Even if we don’t always agree with the new folk, I have to say that they are far more open and willing to engage in debate, and largely accept and respond to us as professional, experienced people with the interests of the waterways at heart.

And it is your Council which leads on all these activities – as Chairman, I could not wish to work with a better team, and the feedback from most members has been very encouraging. Of course, not all members always agree with what we are doing, or the way we do it. That’s what we are all about – we are all volunteers and can only do what we believe our members want us to do. NABO, incidentally, is legally ‘An unincorporated association set up through an agreement between a group of people who come together for a reason other than to make a profit...’ So, if you don’t like something, please tell us! (We do also understand that most boaters just want to boat – and hence normally just ‘lay low’ and ‘say nuffing’ – until, that is, they get a rude letter from CRT or EA!)

But of course, any volunteer-driven organisation like NABO needs to continually to refresh its leadership.  We have been very fortunate to have a strong NABO Council and now the elections are giving us an opportunity to enhance that, as well as to seek new inputs. While much of the day-to-day business is done by email, our regular meetings (~7 per year) are held on Saturdays at venues that are (as far as possible) close to the centre of gravity of our attendees. Meetings start at 10.45 am and the pre-lunch session is devoted to strategic issues and policy decisions. The more routine matters are then dealt with in the afternoon, ending around 3.00 pm.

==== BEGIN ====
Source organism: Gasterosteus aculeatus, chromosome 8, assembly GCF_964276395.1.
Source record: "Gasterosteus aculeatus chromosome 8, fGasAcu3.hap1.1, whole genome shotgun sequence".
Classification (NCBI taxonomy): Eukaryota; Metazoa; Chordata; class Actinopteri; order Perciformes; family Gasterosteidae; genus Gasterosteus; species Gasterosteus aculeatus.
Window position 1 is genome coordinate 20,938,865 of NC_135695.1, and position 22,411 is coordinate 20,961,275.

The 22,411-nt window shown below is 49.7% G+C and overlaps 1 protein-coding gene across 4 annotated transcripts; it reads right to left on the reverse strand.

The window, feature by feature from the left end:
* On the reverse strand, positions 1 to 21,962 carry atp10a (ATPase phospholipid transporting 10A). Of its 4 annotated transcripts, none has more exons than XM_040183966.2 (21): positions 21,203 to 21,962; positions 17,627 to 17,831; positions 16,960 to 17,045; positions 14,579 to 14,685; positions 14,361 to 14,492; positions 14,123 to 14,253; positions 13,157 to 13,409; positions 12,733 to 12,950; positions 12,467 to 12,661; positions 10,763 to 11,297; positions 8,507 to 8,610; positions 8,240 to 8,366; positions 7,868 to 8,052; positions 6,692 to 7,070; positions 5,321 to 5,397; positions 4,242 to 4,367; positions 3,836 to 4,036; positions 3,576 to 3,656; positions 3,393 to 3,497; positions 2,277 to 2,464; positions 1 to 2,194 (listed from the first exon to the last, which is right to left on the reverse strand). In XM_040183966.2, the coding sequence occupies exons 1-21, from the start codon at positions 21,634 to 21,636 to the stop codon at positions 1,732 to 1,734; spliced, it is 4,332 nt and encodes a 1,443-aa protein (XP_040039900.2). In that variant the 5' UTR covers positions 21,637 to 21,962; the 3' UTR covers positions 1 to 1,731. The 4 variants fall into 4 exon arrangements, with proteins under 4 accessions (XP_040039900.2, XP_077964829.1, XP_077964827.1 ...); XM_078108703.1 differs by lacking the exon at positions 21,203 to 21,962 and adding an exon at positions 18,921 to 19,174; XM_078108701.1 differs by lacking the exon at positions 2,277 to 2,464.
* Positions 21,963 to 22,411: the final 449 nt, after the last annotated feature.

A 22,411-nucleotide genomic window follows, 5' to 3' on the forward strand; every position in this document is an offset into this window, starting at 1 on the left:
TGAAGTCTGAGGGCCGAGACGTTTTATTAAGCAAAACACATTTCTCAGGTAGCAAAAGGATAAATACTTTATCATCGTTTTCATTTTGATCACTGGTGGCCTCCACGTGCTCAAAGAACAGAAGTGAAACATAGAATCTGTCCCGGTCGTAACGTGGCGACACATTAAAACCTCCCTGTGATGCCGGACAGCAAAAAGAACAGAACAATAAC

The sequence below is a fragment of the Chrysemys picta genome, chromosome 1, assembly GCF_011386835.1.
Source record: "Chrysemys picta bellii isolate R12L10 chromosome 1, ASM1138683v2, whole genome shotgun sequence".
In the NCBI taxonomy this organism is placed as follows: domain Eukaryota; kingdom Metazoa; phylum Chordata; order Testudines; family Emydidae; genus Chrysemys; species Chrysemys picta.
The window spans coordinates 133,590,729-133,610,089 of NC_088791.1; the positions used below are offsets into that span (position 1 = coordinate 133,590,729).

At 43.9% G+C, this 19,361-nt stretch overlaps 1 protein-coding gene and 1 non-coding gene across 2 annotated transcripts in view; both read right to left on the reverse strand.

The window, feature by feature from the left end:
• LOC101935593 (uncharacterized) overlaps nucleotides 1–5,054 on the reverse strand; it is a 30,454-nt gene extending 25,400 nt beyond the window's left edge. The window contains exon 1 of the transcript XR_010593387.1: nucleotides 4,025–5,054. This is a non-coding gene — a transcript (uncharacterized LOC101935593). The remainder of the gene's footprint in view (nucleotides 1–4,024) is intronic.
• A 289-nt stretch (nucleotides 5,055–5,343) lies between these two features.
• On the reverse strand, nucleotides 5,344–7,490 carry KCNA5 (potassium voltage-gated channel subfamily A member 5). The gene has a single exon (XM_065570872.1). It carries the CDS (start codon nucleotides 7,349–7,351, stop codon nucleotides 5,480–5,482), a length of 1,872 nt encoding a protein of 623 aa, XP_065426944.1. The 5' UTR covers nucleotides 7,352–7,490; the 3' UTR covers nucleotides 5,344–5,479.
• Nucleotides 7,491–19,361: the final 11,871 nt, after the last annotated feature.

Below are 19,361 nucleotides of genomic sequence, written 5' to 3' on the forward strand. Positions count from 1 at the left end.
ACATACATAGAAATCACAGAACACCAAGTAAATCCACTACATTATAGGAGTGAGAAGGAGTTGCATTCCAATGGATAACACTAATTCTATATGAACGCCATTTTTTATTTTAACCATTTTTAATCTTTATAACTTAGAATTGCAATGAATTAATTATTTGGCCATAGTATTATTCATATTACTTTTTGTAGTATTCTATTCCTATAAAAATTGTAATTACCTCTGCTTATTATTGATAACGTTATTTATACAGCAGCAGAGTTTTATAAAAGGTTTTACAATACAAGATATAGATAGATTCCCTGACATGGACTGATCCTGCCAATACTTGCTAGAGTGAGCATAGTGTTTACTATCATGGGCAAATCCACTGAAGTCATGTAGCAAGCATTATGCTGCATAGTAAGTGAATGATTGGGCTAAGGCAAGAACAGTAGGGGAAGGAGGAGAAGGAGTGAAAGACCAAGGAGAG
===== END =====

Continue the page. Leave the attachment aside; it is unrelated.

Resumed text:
But, let’s be honest and say this is not where the work ends! Each Council member is expected to be responsible for a particular area of our work (as listed in NABO News), some of which do require a fair amount of time. But, in all cases, the idea is for people to opt to do a job that they have a passion for and are really committed to – and the rewards are immense. Council members soon become well-connected experts in their area of expertise and also soon find that NABO punches well above its weight – both locally and nationally – and many doors are opened to us. NABO is in very good shape financially.  Under David Fletcher's leadership, our finances were especially carefully managed and, with all tasks now done totally by volunteers, our expenditure is down to the absolute minimum. And the recent flurry of new members joining (issues like the changing T&C’s always alert boaters to the role of NABO!) has meant that we are stable and secure. However, we still have gaps in the range of skills available: as mentioned elsewhere, we need more folk with IT skills, and also a Minutes Secretary. We could also do with more regional representatives who can make sure that we are well represented, and visible, in local matters.


CRT Council


Turning to the other election, that of the CRT Council, I must be frank and say that I always felt the CRT governance structure to be poorly thought through and not reflecting the needs of a charitable organisation. For a start, I could not see how we boaters – the prime and most passionate users of the waterways – could have a proper and effective input under the current structure. The Trustees are largely non-users and the Council is seriously undemocratic. And yet, without boats on them, the canals would simply die. After all, besides the business users, we are the only users who pay to use ‘their’ waterways (no, actually, ‘our’ waterways – the canals are still in the end owned by the Government on our behalf).

A boater's only way of providing input (other than via organisations such as NABO) is through the CRT Council. That may seem all well and good, until we remember that the only ‘power’ the Council has is to appoint (and ‘un-appoint’!) the Trustees; everything else it does is purely advisory.  The attendance records of CRT Council members (and the sad lack of attendance of Trustees at the two Council meetings a year!) is very depressing and indicates that the whole governance model is seriously questionable – this is a charity, after all.

However, it is no use just standing around and saying that things are wrong: we need people in the tent! And we also need NABO to keep up its vital role as a true ‘critical friend’ of CRT – and, indeed, of EA and other navigational authorities.

So, don’t just moan and twitter, get onboard. You can’t drive the boat from the towpath – unless you are a horse, I suppose.